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People Matter: The Role of Peers and Faculty in Students' Academic Engagement

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2014 ASEE Annual Conference & Exposition


Indianapolis, Indiana

Publication Date

June 15, 2014

Start Date

June 15, 2014

End Date

June 18, 2014



Conference Session

Best of NEE

Tagged Division

New Engineering Educators

Page Count


Page Numbers

24.977.1 - 24.977.14



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Paper Authors

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Melani Plett Seattle Pacific University


Denise Wilson University of Washington

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Denise Wilson received the B.S. degree in mechanical engineering from Stanford University, Stanford, CA, in 1988 and the M.S. and Ph.D. degrees in electrical engineering from the Georgia Institute of Technology, Atlanta, in 1989 and 1995, respectively. She received the M.Ed. from the University of Washington in 2008.
She is currently an Associate Professor with the Electrical Engineering Department, University of Washington, Seattle, and she was previously with the University of Kentucky, Lexington, in a similar position from 1996 to 1999. Her research interests in engineering education focus on the role of belonging, self-efficacy, and other non-cognitive factors on success and persistence. She is also managing director of Coming Alongside, a non-profit environmental health services organization.

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Rebecca A. Bates Minnesota State University, Mankato

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Cheryl Allendoerfer University of Washington

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Diane Carlson Jones Ph.D University of Washington


Tamara Floyd-Smith Tuskegee University

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Tamara Floyd-Smith is a Professor of Chemical Engineering, 3M Scholar and Adjunct Professor of Materials Science and Engineering at Tuskegee University.

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Nanette M. Veilleux Simmons College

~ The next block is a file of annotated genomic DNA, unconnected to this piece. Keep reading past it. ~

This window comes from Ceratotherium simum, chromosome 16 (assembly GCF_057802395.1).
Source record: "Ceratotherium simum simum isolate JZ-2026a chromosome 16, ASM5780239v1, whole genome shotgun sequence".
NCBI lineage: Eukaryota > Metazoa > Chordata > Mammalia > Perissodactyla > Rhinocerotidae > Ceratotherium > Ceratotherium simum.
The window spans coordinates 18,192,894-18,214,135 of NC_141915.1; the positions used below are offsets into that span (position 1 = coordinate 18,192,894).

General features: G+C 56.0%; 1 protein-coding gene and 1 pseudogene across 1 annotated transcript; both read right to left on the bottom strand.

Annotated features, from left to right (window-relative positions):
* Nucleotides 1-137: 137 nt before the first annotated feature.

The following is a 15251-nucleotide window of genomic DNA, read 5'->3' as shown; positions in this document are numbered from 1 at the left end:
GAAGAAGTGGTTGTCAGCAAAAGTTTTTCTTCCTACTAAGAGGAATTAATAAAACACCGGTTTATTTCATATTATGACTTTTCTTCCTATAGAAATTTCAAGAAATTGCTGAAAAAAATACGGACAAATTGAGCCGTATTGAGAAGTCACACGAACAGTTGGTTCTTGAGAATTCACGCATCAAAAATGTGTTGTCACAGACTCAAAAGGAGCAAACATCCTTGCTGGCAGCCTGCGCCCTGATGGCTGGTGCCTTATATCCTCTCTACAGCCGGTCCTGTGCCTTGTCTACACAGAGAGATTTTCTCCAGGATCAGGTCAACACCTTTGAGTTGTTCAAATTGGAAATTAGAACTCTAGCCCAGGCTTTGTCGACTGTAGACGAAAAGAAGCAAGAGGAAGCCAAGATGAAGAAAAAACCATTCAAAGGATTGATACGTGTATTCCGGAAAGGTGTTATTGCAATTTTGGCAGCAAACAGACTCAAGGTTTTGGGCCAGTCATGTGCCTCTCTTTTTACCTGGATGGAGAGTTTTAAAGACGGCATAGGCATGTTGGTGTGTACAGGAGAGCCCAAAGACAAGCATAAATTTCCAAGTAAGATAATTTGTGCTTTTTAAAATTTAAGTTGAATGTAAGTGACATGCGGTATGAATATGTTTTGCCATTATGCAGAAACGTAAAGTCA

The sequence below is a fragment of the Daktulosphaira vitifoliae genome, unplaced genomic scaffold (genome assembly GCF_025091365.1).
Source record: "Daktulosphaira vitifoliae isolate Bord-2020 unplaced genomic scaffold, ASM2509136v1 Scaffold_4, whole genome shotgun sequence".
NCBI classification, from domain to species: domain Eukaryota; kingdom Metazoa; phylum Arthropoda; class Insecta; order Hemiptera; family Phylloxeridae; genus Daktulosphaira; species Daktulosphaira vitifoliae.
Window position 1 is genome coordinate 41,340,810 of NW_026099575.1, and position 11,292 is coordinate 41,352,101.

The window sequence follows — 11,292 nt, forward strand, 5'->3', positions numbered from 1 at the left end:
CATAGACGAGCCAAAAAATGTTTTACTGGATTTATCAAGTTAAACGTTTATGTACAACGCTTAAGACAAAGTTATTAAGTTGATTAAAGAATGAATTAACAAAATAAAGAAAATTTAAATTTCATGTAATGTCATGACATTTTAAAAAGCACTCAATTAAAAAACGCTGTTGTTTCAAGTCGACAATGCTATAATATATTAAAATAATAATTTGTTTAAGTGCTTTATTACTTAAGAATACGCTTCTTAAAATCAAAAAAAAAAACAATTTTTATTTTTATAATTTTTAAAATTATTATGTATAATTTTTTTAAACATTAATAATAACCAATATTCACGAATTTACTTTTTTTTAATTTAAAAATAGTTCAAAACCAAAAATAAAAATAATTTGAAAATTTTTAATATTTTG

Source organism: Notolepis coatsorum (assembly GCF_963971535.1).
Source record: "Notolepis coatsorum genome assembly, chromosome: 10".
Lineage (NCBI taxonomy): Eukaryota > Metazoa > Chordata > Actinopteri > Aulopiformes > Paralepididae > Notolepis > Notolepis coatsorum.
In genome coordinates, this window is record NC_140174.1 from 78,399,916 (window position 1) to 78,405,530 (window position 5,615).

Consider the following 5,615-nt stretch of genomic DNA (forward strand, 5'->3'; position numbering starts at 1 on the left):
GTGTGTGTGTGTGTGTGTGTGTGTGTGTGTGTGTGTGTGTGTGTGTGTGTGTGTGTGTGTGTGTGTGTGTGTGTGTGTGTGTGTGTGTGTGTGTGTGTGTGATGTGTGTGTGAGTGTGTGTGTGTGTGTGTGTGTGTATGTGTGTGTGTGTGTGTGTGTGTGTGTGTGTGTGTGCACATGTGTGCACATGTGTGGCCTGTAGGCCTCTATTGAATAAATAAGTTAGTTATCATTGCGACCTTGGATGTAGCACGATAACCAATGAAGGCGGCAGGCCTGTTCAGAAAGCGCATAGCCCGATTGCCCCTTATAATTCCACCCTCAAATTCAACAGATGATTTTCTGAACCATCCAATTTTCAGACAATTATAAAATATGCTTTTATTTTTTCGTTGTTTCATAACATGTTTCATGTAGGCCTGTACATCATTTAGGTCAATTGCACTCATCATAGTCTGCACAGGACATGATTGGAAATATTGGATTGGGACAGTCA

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Caitlin Hawkinson Wasilewski Seattle Pacific University

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   People Matter: The Role of Peers and Faculty in Students’ Academic EngagementNew engineering educators are often told to implement evidence-based teaching practices. Thispaper presents findings from an engineering education study that suggests best practices that canimprove the teaching and learning experience in engineering classrooms.Over the past four years we have been exploring the role of a student’s connection to communityin his/her engagement of academics, both in terms of behaviors and emotions. At five verydifferent universities, we have conducted faculty and student interviews, student focus groups,classroom observations and student surveys using multi-phased exploratory sequential andexplanatory sequential mixed methods approaches. Analysis of this rich data set has resulted inthe following findings which are relevant for engineering faculty regarding teaching courses. a) A student’s sense of belonging in classes and major are important for academic engagement and other positive outcomes. b) Faculty and peer support are related to a student’s sense of belonging at multiple levels. c) Faculty behaviors can have an influence on student academic engagement, using even interventions (actions) that have a low impact on faculty. d) Although lecture still predominates in the engineering classroom, a modified lecture style is common that enables greater student academic engagement and faculty interaction. e) Informal academic communities, especially lab groups, study groups, and faculty-led groups, are valuable to student engagement (for most students). Providing space and opportunity to form productive groups is key to successful community building for engineering students. f) Non-academic communities (e.g. extracurricular activities) can also support student engagement through self-efficacy. The role of these communities differs for high self- efficacy students than for low self-efficacy students. This paper and presentation will explore these findings in more detail. Both the paper and presentation will also include practical interventions (actions) that faculty can readily implement with the goal of increasing student academic engagement.

Plett, M., & Wilson, D., & Bates, R. A., & Allendoerfer, C., & Jones, D. C., & Floyd-Smith, T., & Veilleux, N. M., & Wasilewski, C. H. (2014, June), People Matter: The Role of Peers and Faculty in Students' Academic Engagement Paper presented at 2014 ASEE Annual Conference & Exposition, Indianapolis, Indiana. 10.18260/1-2--22910

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